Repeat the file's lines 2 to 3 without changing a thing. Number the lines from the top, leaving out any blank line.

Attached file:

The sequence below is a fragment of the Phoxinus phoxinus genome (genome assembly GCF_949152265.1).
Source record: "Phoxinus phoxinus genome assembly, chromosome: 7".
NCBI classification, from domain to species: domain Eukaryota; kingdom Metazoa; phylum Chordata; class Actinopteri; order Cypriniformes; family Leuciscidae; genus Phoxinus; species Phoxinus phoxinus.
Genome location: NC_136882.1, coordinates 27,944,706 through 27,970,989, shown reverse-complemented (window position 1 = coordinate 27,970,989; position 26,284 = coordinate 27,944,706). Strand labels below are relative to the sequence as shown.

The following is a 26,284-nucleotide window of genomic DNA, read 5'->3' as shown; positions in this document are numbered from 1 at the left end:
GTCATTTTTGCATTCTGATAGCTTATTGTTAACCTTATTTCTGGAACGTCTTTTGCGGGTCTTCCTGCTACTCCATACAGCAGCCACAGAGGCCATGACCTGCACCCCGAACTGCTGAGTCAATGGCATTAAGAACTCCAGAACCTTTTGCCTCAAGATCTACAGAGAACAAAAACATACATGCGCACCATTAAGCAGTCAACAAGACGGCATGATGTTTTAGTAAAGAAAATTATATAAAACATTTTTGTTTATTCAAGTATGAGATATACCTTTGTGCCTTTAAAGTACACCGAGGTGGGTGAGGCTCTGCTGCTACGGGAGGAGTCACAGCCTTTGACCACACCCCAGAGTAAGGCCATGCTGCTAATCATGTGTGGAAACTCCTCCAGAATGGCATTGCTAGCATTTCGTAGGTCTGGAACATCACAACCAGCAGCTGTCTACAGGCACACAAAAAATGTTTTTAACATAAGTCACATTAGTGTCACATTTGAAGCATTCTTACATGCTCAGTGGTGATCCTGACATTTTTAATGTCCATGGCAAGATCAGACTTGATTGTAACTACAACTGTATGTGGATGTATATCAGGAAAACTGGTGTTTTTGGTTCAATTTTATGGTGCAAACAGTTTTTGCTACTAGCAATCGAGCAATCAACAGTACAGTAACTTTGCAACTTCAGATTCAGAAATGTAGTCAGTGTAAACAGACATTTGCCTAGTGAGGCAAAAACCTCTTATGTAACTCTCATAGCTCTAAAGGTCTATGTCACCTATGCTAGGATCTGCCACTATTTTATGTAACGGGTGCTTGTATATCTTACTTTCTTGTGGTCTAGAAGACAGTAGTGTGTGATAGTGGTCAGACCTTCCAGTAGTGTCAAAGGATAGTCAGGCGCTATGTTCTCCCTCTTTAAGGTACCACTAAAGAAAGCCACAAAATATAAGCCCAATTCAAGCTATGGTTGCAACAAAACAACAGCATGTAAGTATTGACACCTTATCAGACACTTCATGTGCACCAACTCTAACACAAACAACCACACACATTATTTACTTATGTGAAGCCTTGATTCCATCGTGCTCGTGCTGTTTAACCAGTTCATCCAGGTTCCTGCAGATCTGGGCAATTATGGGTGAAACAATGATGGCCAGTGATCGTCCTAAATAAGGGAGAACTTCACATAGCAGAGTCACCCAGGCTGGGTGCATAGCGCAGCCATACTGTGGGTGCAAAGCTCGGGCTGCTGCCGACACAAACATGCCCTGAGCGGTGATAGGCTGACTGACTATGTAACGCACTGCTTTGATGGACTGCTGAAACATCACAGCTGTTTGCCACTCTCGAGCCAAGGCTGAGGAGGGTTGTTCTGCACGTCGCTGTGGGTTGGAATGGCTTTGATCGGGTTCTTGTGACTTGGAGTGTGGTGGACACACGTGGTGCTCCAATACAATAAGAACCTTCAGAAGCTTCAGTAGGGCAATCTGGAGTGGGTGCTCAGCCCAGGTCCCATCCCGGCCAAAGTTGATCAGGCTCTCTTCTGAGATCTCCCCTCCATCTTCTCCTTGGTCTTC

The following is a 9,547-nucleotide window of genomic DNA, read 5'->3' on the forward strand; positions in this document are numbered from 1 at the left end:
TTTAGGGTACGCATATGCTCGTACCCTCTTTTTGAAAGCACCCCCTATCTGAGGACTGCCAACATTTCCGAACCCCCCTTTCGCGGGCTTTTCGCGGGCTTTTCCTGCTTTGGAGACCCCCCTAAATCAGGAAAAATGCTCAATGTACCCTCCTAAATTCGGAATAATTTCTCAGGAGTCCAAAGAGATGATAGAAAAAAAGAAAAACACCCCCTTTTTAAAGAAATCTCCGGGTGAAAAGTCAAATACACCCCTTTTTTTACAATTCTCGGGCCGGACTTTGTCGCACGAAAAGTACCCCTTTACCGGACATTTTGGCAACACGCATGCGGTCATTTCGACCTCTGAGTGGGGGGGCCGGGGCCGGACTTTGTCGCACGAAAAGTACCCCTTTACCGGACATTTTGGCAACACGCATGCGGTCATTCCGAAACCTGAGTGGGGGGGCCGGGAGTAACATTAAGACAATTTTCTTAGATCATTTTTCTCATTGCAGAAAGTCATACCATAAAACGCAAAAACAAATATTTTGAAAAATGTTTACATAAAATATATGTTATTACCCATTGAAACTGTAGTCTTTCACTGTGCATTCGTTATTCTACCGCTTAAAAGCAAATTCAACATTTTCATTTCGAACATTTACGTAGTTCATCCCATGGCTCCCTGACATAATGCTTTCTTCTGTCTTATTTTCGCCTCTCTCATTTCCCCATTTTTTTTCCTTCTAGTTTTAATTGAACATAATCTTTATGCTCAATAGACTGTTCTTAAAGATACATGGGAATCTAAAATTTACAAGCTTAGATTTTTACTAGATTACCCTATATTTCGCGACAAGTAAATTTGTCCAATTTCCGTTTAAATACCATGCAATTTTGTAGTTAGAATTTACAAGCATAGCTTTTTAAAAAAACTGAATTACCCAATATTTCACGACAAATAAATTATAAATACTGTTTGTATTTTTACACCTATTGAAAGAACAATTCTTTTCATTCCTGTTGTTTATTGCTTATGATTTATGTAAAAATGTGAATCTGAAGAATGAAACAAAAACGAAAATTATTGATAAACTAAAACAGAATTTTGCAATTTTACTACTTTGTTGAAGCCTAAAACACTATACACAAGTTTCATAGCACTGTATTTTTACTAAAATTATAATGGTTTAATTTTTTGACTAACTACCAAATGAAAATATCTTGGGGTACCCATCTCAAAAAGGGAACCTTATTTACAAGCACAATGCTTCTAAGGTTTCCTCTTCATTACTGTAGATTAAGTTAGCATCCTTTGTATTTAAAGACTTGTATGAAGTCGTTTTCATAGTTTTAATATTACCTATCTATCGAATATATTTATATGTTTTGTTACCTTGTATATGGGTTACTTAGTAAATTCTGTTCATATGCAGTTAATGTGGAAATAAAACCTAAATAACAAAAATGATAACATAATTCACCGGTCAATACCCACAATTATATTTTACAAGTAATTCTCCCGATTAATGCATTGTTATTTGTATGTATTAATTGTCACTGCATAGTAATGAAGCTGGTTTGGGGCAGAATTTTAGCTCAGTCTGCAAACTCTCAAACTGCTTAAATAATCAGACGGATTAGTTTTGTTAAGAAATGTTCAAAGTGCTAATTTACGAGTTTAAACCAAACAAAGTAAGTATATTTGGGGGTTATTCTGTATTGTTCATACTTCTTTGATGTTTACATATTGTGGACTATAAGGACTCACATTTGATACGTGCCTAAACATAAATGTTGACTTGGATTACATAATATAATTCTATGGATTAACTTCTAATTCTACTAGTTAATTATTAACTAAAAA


Source record: "Phoxinus phoxinus genome assembly, chromosome: 7".
NCBI classification, from domain to species: domain Eukaryota; kingdom Metazoa; phylum Chordata; class Actinopteri; order Cypriniformes; family Leuciscidae; genus Phoxinus; species Phoxinus phoxinus.